Romaine lettuce from Tanimura & Antle brand sold at Walmart recalled for E. coli risk.
Romaine lettuce from the Tanimura & Antle brand and sold at Walmart stores in 20 states is recalled because of a risk of E. coli.
Photo: FDA

Tanimura & Antle, a produce company based in Salinas, Calif., recalled almost 4,000 cases of romaine lettuce sold across the country because it might be contaminated with E. coli O157:H7, according to a Food and Drug Administration announcement. At least some of the lettuce was shipped to more than 1,000 Walmart stores.

Twelve people have been sickened in six states, according to the Centers for Disease Control and Prevention. Five people have been hospitalized. No deaths have been reported.

The recalled products are single heads of romaine that are packaged in clear plastic bags bearing the brand name “Tanimura & Antle.” They’re stamped with a “packed on” date of 10/15/2020 or 10/16/2020.

The lettuce was shipped to Arizona, Arkansas, California, Illinois, Indiana, Massachusetts, Michigan, Missouri, Nebraska, New Mexico, North Carolina, Ohio, Oklahoma, Oregon, South Carolina, Tennessee, Texas, Virginia, Washington, Wisconsin, and Puerto Rico. Illnesses have been reported so far in California, Illinois, Michigan, Ohio, Pennsylvania, and Virginia.

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The lettuce is not likely to still be in stores, but if you have it in your refrigerator, you’re urged to return it to the store for a full refund or throw it away.

E. coli was found on the lettuce during a routine test by the Michigan Department of Agriculture & Rural Development. The sample was purchased at a Walmart in Comstock Park, Mich. The department says the product was packed in Salinas, Calif.

This recall is not part of a current CDC investigation of two separate E. coli outbreaks, says Brian Katzowitz, a spokesperson for the agency. The agency has not yet identified a specific food involved in those outbreaks, which have sickened 44 people in 13 states. However, the bacterial strains causing the illnesses are genetically related to strains that caused previous E. coli outbreaks linked to romaine lettuce.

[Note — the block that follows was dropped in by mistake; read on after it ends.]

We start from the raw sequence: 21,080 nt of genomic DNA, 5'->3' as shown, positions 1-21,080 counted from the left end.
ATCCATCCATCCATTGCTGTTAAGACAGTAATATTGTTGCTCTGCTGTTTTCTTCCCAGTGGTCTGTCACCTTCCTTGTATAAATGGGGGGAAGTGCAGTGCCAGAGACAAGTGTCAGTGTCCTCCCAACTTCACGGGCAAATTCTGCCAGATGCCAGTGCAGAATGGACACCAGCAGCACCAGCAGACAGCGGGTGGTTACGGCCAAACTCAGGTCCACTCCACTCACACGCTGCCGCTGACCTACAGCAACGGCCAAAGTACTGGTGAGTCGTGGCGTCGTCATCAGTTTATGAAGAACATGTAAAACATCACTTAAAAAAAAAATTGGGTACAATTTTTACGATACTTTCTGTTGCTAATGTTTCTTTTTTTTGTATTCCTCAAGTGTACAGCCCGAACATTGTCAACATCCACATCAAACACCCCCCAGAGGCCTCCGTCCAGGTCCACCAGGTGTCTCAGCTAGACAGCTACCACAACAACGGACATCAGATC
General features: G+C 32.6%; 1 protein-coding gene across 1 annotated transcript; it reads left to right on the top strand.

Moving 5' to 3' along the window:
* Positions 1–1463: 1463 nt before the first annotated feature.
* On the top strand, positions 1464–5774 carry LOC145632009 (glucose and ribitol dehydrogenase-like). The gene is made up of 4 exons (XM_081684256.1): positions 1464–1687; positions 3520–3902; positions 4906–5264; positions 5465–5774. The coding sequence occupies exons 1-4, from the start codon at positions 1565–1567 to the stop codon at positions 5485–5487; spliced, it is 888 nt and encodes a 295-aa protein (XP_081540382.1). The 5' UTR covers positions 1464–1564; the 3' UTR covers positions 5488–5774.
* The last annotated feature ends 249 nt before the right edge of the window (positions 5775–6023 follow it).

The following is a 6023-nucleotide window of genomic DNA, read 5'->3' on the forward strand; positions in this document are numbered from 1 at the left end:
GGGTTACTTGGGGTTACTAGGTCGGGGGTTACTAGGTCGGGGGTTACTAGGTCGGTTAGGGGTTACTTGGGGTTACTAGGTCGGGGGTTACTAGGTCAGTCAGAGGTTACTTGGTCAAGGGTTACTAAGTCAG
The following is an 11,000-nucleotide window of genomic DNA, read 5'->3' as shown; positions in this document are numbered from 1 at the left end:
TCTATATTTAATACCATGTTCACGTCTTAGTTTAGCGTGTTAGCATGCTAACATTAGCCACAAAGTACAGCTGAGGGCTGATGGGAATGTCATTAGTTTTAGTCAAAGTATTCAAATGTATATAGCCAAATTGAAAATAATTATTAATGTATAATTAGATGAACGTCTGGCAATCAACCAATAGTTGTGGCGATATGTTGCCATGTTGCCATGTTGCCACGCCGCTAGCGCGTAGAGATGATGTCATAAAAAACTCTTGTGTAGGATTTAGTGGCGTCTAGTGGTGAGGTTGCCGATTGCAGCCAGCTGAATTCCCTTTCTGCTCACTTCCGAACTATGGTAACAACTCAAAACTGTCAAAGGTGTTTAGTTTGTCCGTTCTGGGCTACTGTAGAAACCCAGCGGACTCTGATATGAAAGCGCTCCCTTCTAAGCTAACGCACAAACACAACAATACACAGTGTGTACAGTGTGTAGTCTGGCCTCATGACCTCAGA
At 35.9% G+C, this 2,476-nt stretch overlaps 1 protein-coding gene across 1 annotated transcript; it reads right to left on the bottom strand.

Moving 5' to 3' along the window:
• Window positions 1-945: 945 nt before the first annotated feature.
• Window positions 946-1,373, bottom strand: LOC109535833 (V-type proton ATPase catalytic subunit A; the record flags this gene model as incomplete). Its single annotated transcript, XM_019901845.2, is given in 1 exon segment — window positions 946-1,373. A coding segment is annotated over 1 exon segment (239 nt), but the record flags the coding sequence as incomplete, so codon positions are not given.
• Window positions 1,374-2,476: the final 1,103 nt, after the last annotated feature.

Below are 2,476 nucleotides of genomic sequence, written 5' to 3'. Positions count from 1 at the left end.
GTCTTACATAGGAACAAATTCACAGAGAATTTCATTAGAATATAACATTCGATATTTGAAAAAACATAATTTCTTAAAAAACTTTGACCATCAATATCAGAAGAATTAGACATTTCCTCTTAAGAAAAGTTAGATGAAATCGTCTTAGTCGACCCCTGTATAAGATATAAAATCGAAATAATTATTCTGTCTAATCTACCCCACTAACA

People can become infected with E. coli two to eight days after exposure. The symptoms are stomach cramping, diarrhea, vomiting, and sometimes a mild fever, and they generally last five to seven days. In some people, toxin-producing E. coli, such as the O157:H7 strain that contaminated the lettuce involved in this recall, can lead to kidney failure and death.

Contaminated romaine lettuce and other leafy greens have been linked to 46 multistate E. coli outbreaks between 2006 to 2019, according to the CDC.

One likely way E. coli can spread lettuce is via irrigation water that is contaminated with fecal matter from cattle that graze nearby, says James E. Rogers, PhD, director of Food Safety Research & Testing at Consumer Reports. Cattle can carry this specific E. coli strain in their guts, but it doesn’t make them sick.

A small amount of E. coli can contaminate large batches of leafy greens during the washing phase of production, Rogers says.  

“By the time growers combine multiple batches of lettuce, mix it around, rinse it, and wash it, that little bit of bacteria may spread over a lot of lettuce,” Rogers says. “And you can’t wash or rinse E. coli off. It’s just impossible.”

The Details

Product recalled: Tanimura & Antle single-head packaged romaine lettuce sold in Arizona, Arkansas, California, Illinois, Indiana, Massachusetts, Michigan, Missouri, Nebraska, New Mexico, North Carolina, Ohio, Oklahoma, Oregon, South Carolina, Tennessee, Texas, Virginia, Washington, Wisconsin, and Puerto Rico with a pack date of 10/15/2020 or 10/16/2020.

The problem: The romaine lettuce may be contaminated with E. coli O157:H7.

The fix: Return the lettuce to the store where it was purchased for a full refund or toss it into the trash.

How to contact the grower: Call Tanimura & Antle Consumer Hotline at 877-827- 7388.

Editor's Note: This article has been updated to include the number of people sickened and hospitalized. It was originally published on Nov. 10.